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US economy suffered ‘unexpectedly severe’ dip in 2022’s 1st quarter

US Rep. Ilhan Omar (D-MN) (L) talks with Speaker of the House Nancy Pelosi (D-CA) during a rally with fellow Democrats before voting on H.R. 1, or the People Act, on the East Steps of the US Capitol on March 08, 2019 in Washington, DC. (AFP photo)
US economy suffers a severe slump in the first quarter of 2022 amid surging inflation. (File photo)

The US economy suffered a major slump in the first three months of this year, contracting by -0.4 percent in the first quarter, marking its weakest quarter since the COVID pandemic began.

Economic growth plodded considerably at the outset of the year. In the concluding three months of 2021, US gross domestic product (GDP) – a broad measure of the economy – grew by only 1.7 percent or 6.9 percent on an annualized basis, local press outlets reported citing Commerce Department figures.

The department attributed the downturn to a surge in imports and a drop in private inventory investment, exports, federal government spending, as well as state and local government spending.

Consumer spending -- the largest component of the US economy – grew, however, by 0.7 percent in the first quarter despite the impact of the Omicron wave of the coronavirus pandemic.

The latest report was worse than economists had anticipated and was compiled as the Ukraine conflict led to oil price hikes that continue to impact the economy, and prior to Chinese measures to impose new COVID lockdowns which may further deteriorate supply chain issues.

This is while chief US economist at the London-based Capital Economics, Paul Ashworth, described the slump as “unexpectedly severe,” but added that it was unlikely to deter the Federal Reserve from raising interest rates as it attempts to tackle the growing inflation.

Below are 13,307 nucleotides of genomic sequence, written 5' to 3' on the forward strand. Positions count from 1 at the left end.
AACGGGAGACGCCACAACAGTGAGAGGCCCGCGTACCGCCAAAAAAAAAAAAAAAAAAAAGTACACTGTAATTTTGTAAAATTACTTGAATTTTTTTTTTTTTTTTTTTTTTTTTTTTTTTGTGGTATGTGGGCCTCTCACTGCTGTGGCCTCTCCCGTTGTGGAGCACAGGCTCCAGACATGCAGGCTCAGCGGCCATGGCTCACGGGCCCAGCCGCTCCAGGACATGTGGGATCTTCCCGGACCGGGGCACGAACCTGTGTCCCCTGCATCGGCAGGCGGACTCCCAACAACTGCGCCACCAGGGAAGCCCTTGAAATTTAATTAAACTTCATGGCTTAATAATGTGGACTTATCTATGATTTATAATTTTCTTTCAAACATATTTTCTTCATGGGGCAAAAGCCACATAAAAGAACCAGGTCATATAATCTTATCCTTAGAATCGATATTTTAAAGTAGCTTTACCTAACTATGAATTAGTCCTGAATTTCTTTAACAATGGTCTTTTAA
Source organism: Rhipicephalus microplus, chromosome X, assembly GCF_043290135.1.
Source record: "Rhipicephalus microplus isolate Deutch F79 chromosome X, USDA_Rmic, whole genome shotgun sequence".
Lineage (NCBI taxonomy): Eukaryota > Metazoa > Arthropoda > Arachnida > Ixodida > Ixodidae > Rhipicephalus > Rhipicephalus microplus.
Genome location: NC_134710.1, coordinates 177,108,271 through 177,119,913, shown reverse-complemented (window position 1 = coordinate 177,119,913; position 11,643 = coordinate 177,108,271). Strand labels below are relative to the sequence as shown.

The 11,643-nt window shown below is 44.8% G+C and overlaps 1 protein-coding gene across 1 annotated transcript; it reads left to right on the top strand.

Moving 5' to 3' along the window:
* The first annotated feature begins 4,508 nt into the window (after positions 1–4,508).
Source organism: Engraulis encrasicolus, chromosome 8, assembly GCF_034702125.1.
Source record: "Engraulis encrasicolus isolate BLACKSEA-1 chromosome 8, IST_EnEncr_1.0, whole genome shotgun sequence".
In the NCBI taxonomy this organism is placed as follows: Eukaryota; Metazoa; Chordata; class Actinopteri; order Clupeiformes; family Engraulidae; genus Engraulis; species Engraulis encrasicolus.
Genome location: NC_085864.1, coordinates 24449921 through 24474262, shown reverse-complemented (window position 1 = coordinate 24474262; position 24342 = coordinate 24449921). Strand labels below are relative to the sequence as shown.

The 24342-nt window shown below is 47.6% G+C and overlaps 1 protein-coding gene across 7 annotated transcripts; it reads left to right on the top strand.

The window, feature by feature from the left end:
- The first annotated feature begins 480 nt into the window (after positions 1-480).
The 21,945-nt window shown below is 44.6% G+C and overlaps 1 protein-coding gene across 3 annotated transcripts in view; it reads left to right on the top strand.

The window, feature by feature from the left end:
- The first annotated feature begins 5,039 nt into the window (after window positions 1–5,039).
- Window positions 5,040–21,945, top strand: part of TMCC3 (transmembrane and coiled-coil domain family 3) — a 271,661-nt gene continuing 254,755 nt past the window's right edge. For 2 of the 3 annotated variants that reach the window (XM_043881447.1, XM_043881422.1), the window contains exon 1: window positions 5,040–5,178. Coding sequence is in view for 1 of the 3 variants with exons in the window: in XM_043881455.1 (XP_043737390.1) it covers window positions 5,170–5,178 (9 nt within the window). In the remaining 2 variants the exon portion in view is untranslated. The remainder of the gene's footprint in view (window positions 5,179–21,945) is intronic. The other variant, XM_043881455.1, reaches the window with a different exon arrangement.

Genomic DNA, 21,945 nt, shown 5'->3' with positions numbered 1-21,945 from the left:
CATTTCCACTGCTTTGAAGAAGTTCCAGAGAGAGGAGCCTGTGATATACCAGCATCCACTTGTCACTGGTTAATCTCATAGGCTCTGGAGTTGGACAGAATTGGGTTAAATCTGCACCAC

“The unexpectedly severe 1.4% annualized decline in first-quarter GDP growth probably won’t stop the Fed from hiking interest rates by 50 basis points next week, since officials will chalk it up to the temporary impact of Omicron and point to the strength of underlying demand,” Ashworth wrote in a note to investors.

The Fed raised rates in March as inflation reached a 40-year high of 7.9 percent. It is due to meet again next week and is expected to increase rates once again. Fed Chairman Jerome Powell has suggested the central bank may raise rates by 0.5 percentage points, marking a two-fold increase of the hike in March.

The surprise drop in growth comes, however, amid a strong showing in other sectors of the US economy as employers have added an average of 600,000 new jobs a month over the last six months, with the unemployment rate dropping to 3.6 percent in March, close to its pre-pandemic low.

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